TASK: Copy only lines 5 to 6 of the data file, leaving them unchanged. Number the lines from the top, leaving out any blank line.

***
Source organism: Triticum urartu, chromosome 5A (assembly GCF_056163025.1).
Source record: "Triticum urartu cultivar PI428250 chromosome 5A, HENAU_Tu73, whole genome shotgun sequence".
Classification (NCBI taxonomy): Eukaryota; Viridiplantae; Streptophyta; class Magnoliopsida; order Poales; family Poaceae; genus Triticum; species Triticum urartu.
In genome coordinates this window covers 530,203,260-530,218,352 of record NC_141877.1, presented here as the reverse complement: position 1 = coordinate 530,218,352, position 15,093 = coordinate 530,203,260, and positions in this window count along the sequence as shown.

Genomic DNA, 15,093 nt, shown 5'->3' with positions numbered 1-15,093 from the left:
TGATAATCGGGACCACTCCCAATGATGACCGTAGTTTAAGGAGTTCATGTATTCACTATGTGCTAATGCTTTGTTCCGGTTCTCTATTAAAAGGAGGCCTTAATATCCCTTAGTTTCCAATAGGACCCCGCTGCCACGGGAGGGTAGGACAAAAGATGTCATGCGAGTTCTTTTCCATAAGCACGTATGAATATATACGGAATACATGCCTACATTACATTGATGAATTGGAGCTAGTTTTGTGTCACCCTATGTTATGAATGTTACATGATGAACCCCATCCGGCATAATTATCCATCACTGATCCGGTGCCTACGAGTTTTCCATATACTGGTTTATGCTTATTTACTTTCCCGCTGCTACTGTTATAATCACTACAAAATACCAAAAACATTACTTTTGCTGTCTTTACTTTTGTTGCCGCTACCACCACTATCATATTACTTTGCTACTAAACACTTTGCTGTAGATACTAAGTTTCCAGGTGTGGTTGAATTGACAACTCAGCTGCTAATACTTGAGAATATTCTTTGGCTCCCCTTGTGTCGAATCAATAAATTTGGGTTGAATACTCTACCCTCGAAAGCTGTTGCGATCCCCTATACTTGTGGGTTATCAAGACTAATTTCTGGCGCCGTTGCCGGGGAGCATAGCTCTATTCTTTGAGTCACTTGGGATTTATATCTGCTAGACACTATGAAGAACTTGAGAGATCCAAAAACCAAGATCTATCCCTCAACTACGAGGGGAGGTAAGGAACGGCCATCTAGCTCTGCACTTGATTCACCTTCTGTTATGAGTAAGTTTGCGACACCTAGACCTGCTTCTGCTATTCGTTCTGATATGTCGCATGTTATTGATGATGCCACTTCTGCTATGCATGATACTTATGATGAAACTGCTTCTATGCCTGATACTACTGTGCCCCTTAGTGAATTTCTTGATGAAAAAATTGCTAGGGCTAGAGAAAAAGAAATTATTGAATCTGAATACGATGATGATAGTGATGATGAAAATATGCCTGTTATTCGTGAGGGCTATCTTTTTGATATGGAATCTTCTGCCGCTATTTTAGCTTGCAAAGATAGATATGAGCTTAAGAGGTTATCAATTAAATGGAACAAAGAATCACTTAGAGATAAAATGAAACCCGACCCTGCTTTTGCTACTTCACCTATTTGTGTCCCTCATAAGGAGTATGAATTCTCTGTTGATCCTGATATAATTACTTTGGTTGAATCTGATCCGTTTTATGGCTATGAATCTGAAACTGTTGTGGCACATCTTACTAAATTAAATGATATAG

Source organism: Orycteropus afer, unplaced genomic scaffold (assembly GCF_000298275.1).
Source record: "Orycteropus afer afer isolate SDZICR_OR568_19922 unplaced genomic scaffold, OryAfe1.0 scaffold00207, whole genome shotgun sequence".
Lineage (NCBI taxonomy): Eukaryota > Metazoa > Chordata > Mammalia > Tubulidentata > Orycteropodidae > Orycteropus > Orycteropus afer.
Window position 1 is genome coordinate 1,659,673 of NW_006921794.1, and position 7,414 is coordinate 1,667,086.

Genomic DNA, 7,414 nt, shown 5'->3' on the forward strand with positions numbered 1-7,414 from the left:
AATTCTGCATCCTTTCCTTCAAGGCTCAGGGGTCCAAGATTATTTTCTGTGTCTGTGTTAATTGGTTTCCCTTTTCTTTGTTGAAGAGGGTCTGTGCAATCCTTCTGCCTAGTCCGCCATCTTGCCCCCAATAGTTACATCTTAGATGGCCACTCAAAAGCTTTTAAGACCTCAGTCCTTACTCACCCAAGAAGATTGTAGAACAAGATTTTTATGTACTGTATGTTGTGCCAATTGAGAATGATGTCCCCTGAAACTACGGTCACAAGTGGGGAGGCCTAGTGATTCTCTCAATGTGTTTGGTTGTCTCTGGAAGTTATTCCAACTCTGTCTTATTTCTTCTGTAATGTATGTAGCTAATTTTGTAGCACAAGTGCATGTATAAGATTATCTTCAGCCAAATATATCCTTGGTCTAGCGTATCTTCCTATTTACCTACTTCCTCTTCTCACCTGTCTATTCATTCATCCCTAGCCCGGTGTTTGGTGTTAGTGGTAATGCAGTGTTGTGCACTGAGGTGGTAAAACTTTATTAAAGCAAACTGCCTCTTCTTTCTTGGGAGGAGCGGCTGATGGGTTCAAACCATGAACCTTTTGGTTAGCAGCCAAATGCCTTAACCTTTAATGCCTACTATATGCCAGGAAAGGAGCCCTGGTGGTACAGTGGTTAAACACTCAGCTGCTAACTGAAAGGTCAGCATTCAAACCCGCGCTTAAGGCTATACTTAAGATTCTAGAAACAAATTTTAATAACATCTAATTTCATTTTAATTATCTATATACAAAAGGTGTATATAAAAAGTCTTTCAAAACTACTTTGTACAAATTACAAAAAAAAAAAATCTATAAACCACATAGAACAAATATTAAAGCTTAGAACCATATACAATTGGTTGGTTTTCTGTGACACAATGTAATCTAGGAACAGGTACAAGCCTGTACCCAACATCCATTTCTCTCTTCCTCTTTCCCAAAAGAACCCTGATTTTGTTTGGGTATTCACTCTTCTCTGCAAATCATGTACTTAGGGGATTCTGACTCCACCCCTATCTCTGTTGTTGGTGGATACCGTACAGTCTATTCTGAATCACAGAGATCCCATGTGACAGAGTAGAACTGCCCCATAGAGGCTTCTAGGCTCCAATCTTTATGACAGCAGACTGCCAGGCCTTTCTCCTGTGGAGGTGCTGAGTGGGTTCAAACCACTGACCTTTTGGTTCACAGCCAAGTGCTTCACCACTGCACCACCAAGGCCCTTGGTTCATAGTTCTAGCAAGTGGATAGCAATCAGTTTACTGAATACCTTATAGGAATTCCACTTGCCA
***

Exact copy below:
Genomic DNA, 15,093 nt, shown 5'->3' with positions numbered 1-15,093 from the left:
TGATAATCGGGACCACTCCCAATGATGACCGTAGTTTAAGGAGTTCATGTATTCACTATGTGCTAATGCTTTGTTCCGGTTCTCTATTAAAAGGAGGCCTTAATATCCCTTAGTTTCCAATAGGACCCCGCTGCCACGGGAGGGTAGGACAAAAGATGTCATGCGAGTTCTTTTCCATAAGCACGTATGAATATATACGGAATACATGCCTACATTACATTGATGAATTGGAGCTAGTTTTGTGTCACCCTATGTTATGAATGTTACATGATGAACCCCATCCGGCATAATTATCCATCACTGATCCGGTGCCTACGAGTTTTCCATATACTGGTTTATGCTTATTTACTTTCCCGCTGCTACTGTTATAATCACTACAAAATACCAAAAACATTACTTTTGCTGTCTTTACTTTTGTTGCCGCTACCACCACTATCATATTACTTTGCTACTAAACACTTTGCTGTAGATACTAAGTTTCCAGGTGTGGTTGAATTGACAACTCAGCTGCTAATACTTGAGAATATTCTTTGGCTCCCCTTGTGTCGAATCAATAAATTTGGGTTGAATACTCTACCCTCGAAAGCTGTTGCGATCCCCTATACTTGTGGGTTATCAAGACTAATTTCTGGCGCCGTTGCCGGGGAGCATAGCTCTATTCTTTGAGTCACTTGGGATTTATATCTGCTAGACACTATGAAGAACTTGAGAGATCCAAAAACCAAGATCTATCCCTCAACTACGAGGGGAGGTAAGGAACGGCCATCTAGCTCTGCACTTGATTCACCTTCTGTTATGAGTAAGTTTGCGACACCTAGACCTGCTTCTGCTATTCGTTCTGATATGTCGCATGTTATTGATGATGCCACTTCTGCTATGCATGATACTTATGATGAAACTGCTTCTATGCCTGATACTACTGTGCCCCTTAGTGAATTTCTTGATGAAAAAATTGCTAGGGCTAGAGAAAAAGAAATTATTGAATCTGAATACGATGATGATAGTGATGATGAAAATATGCCTGTTATTCGTGAGGGCTATCTTTTTGATATGGAATCTTCTGCCGCTATTTTAGCTTGCAAAGATAGATATGAGCTTAAGAGGTTATCAATTAAATGGAACAAAGAATCACTTAGAGATAAAATGAAACCCGACCCTGCTTTTGCTACTTCACCTATTTGTGTCCCTCATAAGGAGTATGAATTCTCTGTTGATCCTGATATAATTACTTTGGTTGAATCTGATCCGTTTTATGGCTATGAATCTGAAACTGTTGTGGCACATCTTACTAAATTAAATGATATAG